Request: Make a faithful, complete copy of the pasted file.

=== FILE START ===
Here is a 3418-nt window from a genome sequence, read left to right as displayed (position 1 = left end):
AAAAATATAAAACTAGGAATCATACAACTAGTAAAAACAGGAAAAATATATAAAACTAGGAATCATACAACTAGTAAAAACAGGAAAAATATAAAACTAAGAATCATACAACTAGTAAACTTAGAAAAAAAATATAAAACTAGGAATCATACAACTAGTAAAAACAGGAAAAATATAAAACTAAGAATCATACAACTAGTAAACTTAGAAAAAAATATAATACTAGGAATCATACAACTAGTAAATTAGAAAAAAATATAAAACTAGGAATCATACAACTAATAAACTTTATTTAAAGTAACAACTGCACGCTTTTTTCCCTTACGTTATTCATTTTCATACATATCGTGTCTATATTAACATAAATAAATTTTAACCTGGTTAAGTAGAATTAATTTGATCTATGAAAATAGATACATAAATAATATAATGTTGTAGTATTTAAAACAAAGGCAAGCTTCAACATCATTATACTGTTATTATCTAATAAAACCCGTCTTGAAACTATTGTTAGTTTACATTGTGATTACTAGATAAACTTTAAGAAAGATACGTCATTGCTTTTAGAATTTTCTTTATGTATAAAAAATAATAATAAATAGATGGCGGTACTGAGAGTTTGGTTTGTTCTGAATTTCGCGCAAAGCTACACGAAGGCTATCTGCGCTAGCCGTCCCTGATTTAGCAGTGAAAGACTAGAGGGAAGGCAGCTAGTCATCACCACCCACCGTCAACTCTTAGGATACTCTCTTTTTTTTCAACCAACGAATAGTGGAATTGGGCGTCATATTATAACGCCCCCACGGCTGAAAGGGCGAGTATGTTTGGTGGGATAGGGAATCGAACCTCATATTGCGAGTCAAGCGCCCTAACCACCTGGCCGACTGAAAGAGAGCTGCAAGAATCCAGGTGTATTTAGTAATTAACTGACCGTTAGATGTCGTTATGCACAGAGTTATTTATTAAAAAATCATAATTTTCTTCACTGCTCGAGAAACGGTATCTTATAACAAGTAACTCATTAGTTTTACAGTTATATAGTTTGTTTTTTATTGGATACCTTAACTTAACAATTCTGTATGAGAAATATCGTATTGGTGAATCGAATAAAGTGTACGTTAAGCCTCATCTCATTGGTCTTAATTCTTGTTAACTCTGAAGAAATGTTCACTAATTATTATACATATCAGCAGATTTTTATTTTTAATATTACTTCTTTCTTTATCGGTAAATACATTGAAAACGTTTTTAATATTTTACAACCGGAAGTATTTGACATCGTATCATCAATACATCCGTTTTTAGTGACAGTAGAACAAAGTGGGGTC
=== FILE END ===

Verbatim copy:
Here is a 3418-nt window from a genome sequence, read left to right as displayed (position 1 = left end):
AAAAATATAAAACTAGGAATCATACAACTAGTAAAAACAGGAAAAATATATAAAACTAGGAATCATACAACTAGTAAAAACAGGAAAAATATAAAACTAAGAATCATACAACTAGTAAACTTAGAAAAAAAATATAAAACTAGGAATCATACAACTAGTAAAAACAGGAAAAATATAAAACTAAGAATCATACAACTAGTAAACTTAGAAAAAAATATAATACTAGGAATCATACAACTAGTAAATTAGAAAAAAATATAAAACTAGGAATCATACAACTAATAAACTTTATTTAAAGTAACAACTGCACGCTTTTTTCCCTTACGTTATTCATTTTCATACATATCGTGTCTATATTAACATAAATAAATTTTAACCTGGTTAAGTAGAATTAATTTGATCTATGAAAATAGATACATAAATAATATAATGTTGTAGTATTTAAAACAAAGGCAAGCTTCAACATCATTATACTGTTATTATCTAATAAAACCCGTCTTGAAACTATTGTTAGTTTACATTGTGATTACTAGATAAACTTTAAGAAAGATACGTCATTGCTTTTAGAATTTTCTTTATGTATAAAAAATAATAATAAATAGATGGCGGTACTGAGAGTTTGGTTTGTTCTGAATTTCGCGCAAAGCTACACGAAGGCTATCTGCGCTAGCCGTCCCTGATTTAGCAGTGAAAGACTAGAGGGAAGGCAGCTAGTCATCACCACCCACCGTCAACTCTTAGGATACTCTCTTTTTTTTCAACCAACGAATAGTGGAATTGGGCGTCATATTATAACGCCCCCACGGCTGAAAGGGCGAGTATGTTTGGTGGGATAGGGAATCGAACCTCATATTGCGAGTCAAGCGCCCTAACCACCTGGCCGACTGAAAGAGAGCTGCAAGAATCCAGGTGTATTTAGTAATTAACTGACCGTTAGATGTCGTTATGCACAGAGTTATTTATTAAAAAATCATAATTTTCTTCACTGCTCGAGAAACGGTATCTTATAACAAGTAACTCATTAGTTTTACAGTTATATAGTTTGTTTTTTATTGGATACCTTAACTTAACAATTCTGTATGAGAAATATCGTATTGGTGAATCGAATAAAGTGTACGTTAAGCCTCATCTCATTGGTCTTAATTCTTGTTAACTCTGAAGAAATGTTCACTAATTATTATACATATCAGCAGATTTTTATTTTTAATATTACTTCTTTCTTTATCGGTAAATACATTGAAAACGTTTTTAATATTTTACAACCGGAAGTATTTGACATCGTATCATCAATACATCCGTTTTTAGTGACAGTAGAACAAAGTGGGGTC